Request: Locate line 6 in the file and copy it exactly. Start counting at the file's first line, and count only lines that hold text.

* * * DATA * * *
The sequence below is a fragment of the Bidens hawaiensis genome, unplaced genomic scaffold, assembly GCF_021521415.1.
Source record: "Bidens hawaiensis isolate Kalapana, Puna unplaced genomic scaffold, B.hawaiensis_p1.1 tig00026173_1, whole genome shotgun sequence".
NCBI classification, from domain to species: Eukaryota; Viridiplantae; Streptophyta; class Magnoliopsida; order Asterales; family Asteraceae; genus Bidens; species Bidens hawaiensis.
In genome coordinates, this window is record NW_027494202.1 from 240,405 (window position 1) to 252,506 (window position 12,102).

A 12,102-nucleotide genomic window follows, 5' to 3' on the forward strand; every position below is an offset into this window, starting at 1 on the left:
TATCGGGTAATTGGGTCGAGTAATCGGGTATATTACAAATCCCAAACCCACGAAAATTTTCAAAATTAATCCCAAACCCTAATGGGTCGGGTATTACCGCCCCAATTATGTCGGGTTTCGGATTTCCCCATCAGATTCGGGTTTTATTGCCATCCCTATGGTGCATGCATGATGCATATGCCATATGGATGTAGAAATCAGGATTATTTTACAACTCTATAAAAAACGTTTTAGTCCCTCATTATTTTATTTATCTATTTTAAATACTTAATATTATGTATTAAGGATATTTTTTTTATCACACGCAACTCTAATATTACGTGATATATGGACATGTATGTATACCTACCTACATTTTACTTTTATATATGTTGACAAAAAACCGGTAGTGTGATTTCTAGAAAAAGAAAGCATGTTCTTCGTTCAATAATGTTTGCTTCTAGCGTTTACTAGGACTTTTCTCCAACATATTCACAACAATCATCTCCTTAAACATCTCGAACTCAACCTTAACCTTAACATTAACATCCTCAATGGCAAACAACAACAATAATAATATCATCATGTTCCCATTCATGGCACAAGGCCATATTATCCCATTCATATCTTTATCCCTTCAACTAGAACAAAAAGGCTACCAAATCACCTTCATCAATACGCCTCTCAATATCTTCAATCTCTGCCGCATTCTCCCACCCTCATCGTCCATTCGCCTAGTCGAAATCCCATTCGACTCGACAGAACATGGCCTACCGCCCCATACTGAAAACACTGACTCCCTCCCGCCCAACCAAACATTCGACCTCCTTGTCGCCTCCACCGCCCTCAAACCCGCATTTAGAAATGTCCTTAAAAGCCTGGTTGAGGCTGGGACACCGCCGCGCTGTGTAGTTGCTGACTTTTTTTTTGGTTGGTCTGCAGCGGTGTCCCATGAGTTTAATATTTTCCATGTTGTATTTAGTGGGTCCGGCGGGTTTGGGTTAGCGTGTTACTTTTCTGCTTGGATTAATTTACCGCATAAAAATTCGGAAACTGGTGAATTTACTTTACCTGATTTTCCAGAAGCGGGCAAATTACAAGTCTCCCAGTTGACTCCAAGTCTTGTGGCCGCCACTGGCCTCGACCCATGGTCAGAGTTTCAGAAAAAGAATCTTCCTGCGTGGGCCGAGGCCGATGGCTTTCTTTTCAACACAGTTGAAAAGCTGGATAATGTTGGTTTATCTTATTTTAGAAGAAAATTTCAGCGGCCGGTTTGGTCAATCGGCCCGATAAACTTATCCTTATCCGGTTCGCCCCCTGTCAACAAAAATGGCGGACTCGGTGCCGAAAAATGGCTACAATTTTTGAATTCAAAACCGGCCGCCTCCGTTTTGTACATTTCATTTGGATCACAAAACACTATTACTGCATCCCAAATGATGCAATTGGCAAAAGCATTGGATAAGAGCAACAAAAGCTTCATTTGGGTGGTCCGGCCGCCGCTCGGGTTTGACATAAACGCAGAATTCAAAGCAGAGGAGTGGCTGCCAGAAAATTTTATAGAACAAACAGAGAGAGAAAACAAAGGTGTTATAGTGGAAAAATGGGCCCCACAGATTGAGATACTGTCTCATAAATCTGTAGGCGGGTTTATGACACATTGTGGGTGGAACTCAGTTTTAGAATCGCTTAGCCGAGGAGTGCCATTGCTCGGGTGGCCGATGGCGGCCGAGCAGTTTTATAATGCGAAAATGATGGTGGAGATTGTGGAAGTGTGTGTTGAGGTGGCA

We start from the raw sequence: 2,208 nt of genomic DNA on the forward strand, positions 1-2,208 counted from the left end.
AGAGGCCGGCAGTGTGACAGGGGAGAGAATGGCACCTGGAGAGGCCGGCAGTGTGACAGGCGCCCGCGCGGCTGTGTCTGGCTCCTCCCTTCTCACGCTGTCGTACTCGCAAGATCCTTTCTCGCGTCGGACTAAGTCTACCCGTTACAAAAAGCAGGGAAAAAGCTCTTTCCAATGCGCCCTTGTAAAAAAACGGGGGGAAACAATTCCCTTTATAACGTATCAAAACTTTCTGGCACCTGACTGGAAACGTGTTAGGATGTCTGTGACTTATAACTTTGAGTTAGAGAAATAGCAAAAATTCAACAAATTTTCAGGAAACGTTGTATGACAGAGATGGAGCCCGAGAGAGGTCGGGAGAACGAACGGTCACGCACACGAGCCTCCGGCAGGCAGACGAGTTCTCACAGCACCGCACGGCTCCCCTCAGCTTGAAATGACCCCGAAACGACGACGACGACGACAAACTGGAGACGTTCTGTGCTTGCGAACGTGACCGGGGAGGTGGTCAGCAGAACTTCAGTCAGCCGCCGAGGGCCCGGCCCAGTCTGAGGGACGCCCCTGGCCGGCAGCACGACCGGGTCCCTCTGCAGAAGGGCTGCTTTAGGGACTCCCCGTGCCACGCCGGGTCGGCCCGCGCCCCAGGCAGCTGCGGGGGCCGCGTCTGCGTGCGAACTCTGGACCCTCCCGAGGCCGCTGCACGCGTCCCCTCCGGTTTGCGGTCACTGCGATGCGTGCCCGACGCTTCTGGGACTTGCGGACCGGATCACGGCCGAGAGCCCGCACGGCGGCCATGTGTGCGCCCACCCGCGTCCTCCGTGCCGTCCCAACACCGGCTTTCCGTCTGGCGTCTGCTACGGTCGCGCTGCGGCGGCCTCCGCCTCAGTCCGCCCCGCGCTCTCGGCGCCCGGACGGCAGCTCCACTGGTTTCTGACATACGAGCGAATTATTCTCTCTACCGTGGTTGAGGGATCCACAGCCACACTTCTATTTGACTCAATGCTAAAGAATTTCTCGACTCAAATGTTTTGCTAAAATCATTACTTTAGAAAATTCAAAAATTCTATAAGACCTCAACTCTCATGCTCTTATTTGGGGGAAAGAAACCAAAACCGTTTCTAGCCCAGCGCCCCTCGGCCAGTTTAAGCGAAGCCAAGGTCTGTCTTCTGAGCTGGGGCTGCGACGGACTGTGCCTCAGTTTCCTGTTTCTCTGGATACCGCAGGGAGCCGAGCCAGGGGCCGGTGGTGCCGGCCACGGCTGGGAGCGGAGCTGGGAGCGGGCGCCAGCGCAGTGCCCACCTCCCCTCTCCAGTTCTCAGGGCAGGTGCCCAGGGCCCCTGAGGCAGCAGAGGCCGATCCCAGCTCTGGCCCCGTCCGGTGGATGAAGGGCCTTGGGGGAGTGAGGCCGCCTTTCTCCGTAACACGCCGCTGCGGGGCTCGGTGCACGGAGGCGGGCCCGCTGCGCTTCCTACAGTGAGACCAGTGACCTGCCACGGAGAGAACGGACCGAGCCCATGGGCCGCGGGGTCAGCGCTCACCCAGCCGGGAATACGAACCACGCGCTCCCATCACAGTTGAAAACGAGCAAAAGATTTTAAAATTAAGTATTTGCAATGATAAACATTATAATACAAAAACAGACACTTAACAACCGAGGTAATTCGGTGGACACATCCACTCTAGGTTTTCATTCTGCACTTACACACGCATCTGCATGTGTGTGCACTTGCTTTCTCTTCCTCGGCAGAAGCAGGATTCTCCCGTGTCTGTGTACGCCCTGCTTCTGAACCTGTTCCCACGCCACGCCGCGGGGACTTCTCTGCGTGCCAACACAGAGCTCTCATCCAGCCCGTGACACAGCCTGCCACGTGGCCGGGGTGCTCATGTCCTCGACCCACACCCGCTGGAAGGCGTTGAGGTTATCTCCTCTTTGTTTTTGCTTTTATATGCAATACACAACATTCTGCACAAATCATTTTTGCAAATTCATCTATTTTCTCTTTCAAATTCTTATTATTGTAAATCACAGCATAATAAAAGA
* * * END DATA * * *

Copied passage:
TATCGGGTAATTGGGTCGAGTAATCGGGTATATTACAAATCCCAAACCCACGAAAATTTTCAAAATTAATCCCAAACCCTAATGGGTCGGGTATTACCGCCCCAATTATGTCGGGTTTCGGATTTCCCCATCAGATTCGGGTTTTATTGCCATCCCTATGGTGCATGCATGATGCATATGCCATATGGATGTAGAAATCAGGATTATTTTACAACTCTATAAAAAACGTTTTAGTCCCTCATTATTTTATTTATCTATTTTAAATACTTAATATTATGTATTAAGGATATTTTTTTTATCACACGCAACTCTAATATTACGTGATATATGGACATGTATGTATACCTACCTACATTTTACTTTTATATATGTTGACAAAAAACCGGTAGTGTGATTTCTAGAAAAAGAAAGCATGTTCTTCGTTCAATAATGTTTGCTTCTAGCGTTTACTAGGACTTTTCTCCAACATATTCACAACAATCATCTCCTTAAACATCTCGAACTCAACCTTAACCTTAACATTAACATCCTCAATGGCAAACAACAACAATAATAATATCATCATGTTCCCATTCATGGCACAAGGCCATATTATCCCATTCATATCTTTATCCCTTCAACTAGAACAAAAAGGCTACCAAATCACCTTCATCAATACGCCTCTCAATATCTTCAATCTCTGCCGCATTCTCCCACCCTCATCGTCCATTCGCCTAGTCGAAATCCCATTCGACTCGACAGAACATGGCCTACCGCCCCATACTGAAAACACTGACTCCCTCCCGCCCAACCAAACATTCGACCTCCTTGTCGCCTCCACCGCCCTCAAACCCGCATTTAGAAATGTCCTTAAAAGCCTGGTTGAGGCTGGGACACCGCCGCGCTGTGTAGTTGCTGACTTTTTTTTTGGTTGGTCTGCAGCGGTGTCCCATGAGTTTAATATTTTCCATGTTGTATTTAGTGGGTCCGGCGGGTTTGGGTTAGCGTGTTACTTTTCTGCTTGGATTAATTTACCGCATAAAAATTCGGAAACTGGTGAATTTACTTTACCTGATTTTCCAGAAGCGGGCAAATTACAAGTCTCCCAGTTGACTCCAAGTCTTGTGGCCGCCACTGGCCTCGACCCATGGTCAGAGTTTCAGAAAAAGAATCTTCCTGCGTGGGCCGAGGCCGATGGCTTTCTTTTCAACACAGTTGAAAAGCTGGATAATGTTGGTTTATCTTATTTTAGAAGAAAATTTCAGCGGCCGGTTTGGTCAATCGGCCCGATAAACTTATCCTTATCCGGTTCGCCCCCTGTCAACAAAAATGGCGGACTCGGTGCCGAAAAATGGCTACAATTTTTGAATTCAAAACCGGCCGCCTCCGTTTTGTACATTTCATTTGGATCACAAAACACTATTACTGCATCCCAAATGATGCAATTGGCAAAAGCATTGGATAAGAGCAACAAAAGCTTCATTTGGGTGGTCCGGCCGCCGCTCGGGTTTGACATAAACGCAGAATTCAAAGCAGAGGAGTGGCTGCCAGAAAATTTTATAGAACAAACAGAGAGAGAAAACAAAGGTGTTATAGTGGAAAAATGGGCCCCACAGATTGAGATACTGTCTCATAAATCTGTAGGCGGGTTTATGACACATTGTGGGTGGAACTCAGTTTTAGAATCGCTTAGCCGAGGAGTGCCATTGCTCGGGTGGCCGATGGCGGCCGAGCAGTTTTATAATGCGAAAATGATGGTGGAGATTGTGGAAGTGTGTGTTGAGGTGGCA